Standing Against Dragons

Author: Sarah Hart Brown
Publisher: LSU Press
ISBN: 0807142417
Size: 39.30 MB
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Standing Against Dragons examines the careers of three exceptional lawyers who championed civil liberties and fought for civil rights in the two decades after World War II. John Coe of Pensacola, Florida, Clifford Durr of Montgomery, Alabama, and Benjamin Smith of New Orleans became southern dissenters, resisting both the excessive zeal of the anti-Communist right and southern segregation laws. Coe, Durr, and Smith all appeared with their clients in the much-publicized 1954 investigation of the Southern Conference Educational Fund and defended persons subpoenaed by the House Un-American Activities Committee (HUAC). Coe represented the ardent integrationist who was the last man indicted for contempt by the HUAC, and Smith's offices were raided in 1963 as a result of his civil rights work in Mississippi. Despite personal and political differences, these men remained committed civil libertarians in this era of repression. While formally rejecting Communism -- defending freedom of expression and association in almost every instance -- these advocates, in practice, disavowed individualism in favor of the common good and feared the oppression of unbridled government. Consequently they faced professional scorn, personal ostracism, and official harassment. Sarah Hart Brown's astute analysis reveals the wide range of southern political ideas and defines the positions of southern liberals and radicals in the broader stream of American liberalism during the postwar period.

The Senator And The Sharecropper

Author: Chris Myers Asch
Publisher: Univ of North Carolina Press
ISBN: 0807878057
Size: 41.87 MB
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In this fascinating study of race, politics, and economics in Mississippi, Chris Myers Asch tells the story of two extraordinary personalities--Fannie Lou Hamer and James O. Eastland--who represented deeply opposed sides of the civil rights movement. Both were from Sunflower County: Eastland was a wealthy white planter and one of the most powerful segregationists in the U.S. Senate, while Hamer, a sharecropper who grew up desperately poor just a few miles from the Eastland plantation, rose to become the spiritual leader of the Mississippi freedom struggle. Asch uses Hamer's and Eastland's entwined histories, set against the backdrop of Sunflower County's rise and fall as a center of cotton agriculture, to explore the county's changing social landscape during the mid-twentieth century and its persistence today as a land separate and unequal. Asch, who spent nearly a decade in Mississippi as an educator, offers a fresh look at the South's troubled ties to the cotton industry, the long struggle for civil rights, and unrelenting social and economic injustice through the eyes of two of the era's most important and intriguing figures.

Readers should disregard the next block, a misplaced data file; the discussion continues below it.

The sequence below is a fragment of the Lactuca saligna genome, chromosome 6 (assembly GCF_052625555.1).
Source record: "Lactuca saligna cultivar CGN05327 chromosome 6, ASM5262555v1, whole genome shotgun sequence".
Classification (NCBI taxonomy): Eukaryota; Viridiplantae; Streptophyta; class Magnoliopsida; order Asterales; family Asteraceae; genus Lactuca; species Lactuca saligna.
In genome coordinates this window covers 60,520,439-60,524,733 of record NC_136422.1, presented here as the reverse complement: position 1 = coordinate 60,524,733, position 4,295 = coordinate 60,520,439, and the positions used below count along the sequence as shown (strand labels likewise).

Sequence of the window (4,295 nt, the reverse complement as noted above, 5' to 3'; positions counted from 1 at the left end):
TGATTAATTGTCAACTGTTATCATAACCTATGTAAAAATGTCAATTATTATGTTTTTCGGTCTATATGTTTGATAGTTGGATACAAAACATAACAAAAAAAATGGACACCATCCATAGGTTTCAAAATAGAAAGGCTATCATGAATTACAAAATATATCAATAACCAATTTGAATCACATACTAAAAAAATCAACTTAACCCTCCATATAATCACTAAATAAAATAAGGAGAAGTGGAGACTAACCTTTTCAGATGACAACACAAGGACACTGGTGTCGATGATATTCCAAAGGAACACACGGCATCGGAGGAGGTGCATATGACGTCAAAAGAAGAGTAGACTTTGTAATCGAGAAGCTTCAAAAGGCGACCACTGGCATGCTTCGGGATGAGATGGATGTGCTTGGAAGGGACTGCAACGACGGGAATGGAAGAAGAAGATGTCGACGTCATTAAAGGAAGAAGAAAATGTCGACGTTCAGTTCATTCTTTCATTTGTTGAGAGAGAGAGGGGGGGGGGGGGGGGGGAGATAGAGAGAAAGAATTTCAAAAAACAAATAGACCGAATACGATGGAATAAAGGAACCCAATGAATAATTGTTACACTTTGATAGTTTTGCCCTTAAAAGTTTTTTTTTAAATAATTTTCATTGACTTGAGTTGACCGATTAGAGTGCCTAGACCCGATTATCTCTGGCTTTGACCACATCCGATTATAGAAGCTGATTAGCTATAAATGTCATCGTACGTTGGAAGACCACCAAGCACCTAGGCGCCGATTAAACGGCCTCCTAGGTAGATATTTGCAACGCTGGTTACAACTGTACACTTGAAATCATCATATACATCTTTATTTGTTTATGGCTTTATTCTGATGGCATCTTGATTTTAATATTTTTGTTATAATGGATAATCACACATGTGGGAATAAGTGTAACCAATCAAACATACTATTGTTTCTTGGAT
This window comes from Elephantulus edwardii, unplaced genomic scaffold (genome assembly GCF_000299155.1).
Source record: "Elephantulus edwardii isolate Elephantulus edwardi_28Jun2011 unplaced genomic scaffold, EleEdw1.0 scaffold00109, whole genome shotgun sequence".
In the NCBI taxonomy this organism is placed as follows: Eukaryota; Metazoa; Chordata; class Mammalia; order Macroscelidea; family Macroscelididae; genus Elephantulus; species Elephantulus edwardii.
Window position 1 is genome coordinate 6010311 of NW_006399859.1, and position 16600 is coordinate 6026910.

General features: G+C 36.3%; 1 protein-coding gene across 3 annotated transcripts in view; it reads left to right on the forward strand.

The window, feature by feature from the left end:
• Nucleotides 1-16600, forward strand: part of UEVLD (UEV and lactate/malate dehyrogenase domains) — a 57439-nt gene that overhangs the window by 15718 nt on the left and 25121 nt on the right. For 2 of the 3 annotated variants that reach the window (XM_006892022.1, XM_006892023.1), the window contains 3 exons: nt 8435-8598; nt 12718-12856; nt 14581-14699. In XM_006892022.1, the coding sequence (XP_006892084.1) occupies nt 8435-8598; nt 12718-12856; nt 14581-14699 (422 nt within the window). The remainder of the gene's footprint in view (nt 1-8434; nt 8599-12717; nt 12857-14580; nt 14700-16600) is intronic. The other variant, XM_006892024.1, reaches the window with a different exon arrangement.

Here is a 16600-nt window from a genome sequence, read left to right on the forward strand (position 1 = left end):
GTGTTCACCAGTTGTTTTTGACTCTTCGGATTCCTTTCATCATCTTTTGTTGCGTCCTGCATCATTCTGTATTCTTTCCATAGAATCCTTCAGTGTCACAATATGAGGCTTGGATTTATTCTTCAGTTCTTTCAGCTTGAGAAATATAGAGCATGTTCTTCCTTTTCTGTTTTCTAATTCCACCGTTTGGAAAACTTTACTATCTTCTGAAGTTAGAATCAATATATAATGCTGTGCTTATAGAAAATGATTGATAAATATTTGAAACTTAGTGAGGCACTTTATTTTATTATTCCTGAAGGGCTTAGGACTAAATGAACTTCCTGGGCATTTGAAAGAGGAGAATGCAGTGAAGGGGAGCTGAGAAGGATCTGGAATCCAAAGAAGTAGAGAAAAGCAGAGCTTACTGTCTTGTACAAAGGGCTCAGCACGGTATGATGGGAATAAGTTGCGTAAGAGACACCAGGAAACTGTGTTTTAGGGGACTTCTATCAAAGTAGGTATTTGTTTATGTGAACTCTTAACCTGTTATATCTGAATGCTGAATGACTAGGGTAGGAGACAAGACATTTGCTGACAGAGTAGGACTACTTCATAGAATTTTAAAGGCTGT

Living Inside Our Hope

Author: Staughton Lynd
Publisher: Cornell University Press
ISBN: 9780801484025
Size: 23.62 MB
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The photograph of three men spattered with red paint, their arms linked, marching to protest the Vietnam War, is an icon of the 1960s movement for social justice. David Dellinger is on one side, Robert Moses on the other. In the middle is Staughton Lynd, chairperson of the first march on Washington against the war, and former director of the Mississippi Freedom Schools. Thirty years later, Staughton Lynd here reaffirms ideas central to the New Left of the sixties: nonviolence, participatory democracy, an experiential approach to education, and anti-capitalism. In essays written between 1970 and 1995, he passionately defends the intellectual contribution of a movement often dismissed as mindlessly activist. In addition, he advocates direct, sustained involvement in meeting the needs of the working class and the poor. Each section of the book identifies major influences on Lynd's life as teacher, historian, lawyer, and organizer. In the section entitled "Accompaniment", Lynd suggests the relevance to the United States of the concepts of liberation theology which have revolutionized Central America. In "Socialism with a Human Face", he expresses continued allegiance to the socialist ideals exemplified by Simone Weft and E. P. Thompson. The final section, "Solidarity Unionism", deals with the self-activity of rank-and-file workers. Living Inside Our Hope will reach out to everyone who remembers the Meals of the sixties with nostalgia and to those, too young to remember, who are seeking a foundation on which to build their own social activism.